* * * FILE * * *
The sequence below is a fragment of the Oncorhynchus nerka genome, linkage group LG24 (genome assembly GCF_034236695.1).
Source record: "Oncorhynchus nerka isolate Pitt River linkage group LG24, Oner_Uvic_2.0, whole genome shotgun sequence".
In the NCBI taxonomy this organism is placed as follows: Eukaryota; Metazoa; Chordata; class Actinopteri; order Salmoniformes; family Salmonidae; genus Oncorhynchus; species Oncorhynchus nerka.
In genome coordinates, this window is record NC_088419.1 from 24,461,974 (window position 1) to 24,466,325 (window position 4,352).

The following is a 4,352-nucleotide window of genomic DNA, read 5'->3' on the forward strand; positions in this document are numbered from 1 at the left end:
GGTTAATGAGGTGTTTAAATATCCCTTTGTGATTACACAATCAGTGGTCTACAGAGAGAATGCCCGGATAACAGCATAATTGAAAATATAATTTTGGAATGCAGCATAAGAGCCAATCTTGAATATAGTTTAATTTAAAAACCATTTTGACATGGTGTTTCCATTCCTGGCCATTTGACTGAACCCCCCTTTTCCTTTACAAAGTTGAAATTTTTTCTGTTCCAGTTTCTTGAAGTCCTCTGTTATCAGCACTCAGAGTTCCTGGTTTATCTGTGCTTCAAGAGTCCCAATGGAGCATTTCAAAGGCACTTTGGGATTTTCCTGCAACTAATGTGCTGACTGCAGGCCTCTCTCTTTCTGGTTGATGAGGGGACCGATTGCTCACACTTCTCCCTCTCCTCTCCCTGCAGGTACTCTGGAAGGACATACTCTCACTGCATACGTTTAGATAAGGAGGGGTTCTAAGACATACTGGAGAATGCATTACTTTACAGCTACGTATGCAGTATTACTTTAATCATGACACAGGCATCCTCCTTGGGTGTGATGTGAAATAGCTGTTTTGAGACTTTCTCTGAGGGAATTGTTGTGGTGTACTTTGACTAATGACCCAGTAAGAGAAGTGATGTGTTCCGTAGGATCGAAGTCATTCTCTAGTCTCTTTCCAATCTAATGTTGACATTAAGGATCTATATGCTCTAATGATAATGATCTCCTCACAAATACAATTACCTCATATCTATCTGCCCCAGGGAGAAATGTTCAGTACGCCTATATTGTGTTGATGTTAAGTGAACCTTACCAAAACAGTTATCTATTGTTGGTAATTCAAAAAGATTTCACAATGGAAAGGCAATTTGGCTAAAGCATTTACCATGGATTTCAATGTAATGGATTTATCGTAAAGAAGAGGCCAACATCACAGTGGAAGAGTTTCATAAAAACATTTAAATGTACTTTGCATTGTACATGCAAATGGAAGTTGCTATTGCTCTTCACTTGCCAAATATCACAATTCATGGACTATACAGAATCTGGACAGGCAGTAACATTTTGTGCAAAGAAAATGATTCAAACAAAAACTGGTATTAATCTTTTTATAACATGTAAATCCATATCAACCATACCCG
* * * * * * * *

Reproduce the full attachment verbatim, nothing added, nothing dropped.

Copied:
The sequence below is a fragment of the Oncorhynchus nerka genome, linkage group LG24 (genome assembly GCF_034236695.1).
Source record: "Oncorhynchus nerka isolate Pitt River linkage group LG24, Oner_Uvic_2.0, whole genome shotgun sequence".
In the NCBI taxonomy this organism is placed as follows: Eukaryota; Metazoa; Chordata; class Actinopteri; order Salmoniformes; family Salmonidae; genus Oncorhynchus; species Oncorhynchus nerka.
In genome coordinates, this window is record NC_088419.1 from 24,461,974 (window position 1) to 24,466,325 (window position 4,352).

The following is a 4,352-nucleotide window of genomic DNA, read 5'->3' on the forward strand; positions in this document are numbered from 1 at the left end:
GGTTAATGAGGTGTTTAAATATCCCTTTGTGATTACACAATCAGTGGTCTACAGAGAGAATGCCCGGATAACAGCATAATTGAAAATATAATTTTGGAATGCAGCATAAGAGCCAATCTTGAATATAGTTTAATTTAAAAACCATTTTGACATGGTGTTTCCATTCCTGGCCATTTGACTGAACCCCCCTTTTCCTTTACAAAGTTGAAATTTTTTCTGTTCCAGTTTCTTGAAGTCCTCTGTTATCAGCACTCAGAGTTCCTGGTTTATCTGTGCTTCAAGAGTCCCAATGGAGCATTTCAAAGGCACTTTGGGATTTTCCTGCAACTAATGTGCTGACTGCAGGCCTCTCTCTTTCTGGTTGATGAGGGGACCGATTGCTCACACTTCTCCCTCTCCTCTCCCTGCAGGTACTCTGGAAGGACATACTCTCACTGCATACGTTTAGATAAGGAGGGGTTCTAAGACATACTGGAGAATGCATTACTTTACAGCTACGTATGCAGTATTACTTTAATCATGACACAGGCATCCTCCTTGGGTGTGATGTGAAATAGCTGTTTTGAGACTTTCTCTGAGGGAATTGTTGTGGTGTACTTTGACTAATGACCCAGTAAGAGAAGTGATGTGTTCCGTAGGATCGAAGTCATTCTCTAGTCTCTTTCCAATCTAATGTTGACATTAAGGATCTATATGCTCTAATGATAATGATCTCCTCACAAATACAATTACCTCATATCTATCTGCCCCAGGGAGAAATGTTCAGTACGCCTATATTGTGTTGATGTTAAGTGAACCTTACCAAAACAGTTATCTATTGTTGGTAATTCAAAAAGATTTCACAATGGAAAGGCAATTTGGCTAAAGCATTTACCATGGATTTCAATGTAATGGATTTATCGTAAAGAAGAGGCCAACATCACAGTGGAAGAGTTTCATAAAAACATTTAAATGTACTTTGCATTGTACATGCAAATGGAAGTTGCTATTGCTCTTCACTTGCCAAATATCACAATTCATGGACTATACAGAATCTGGACAGGCAGTAACATTTTGTGCAAAGAAAATGATTCAAACAAAAACTGGTATTAATCTTTTTATAACATGTAAATCCATATCAACCATACCCG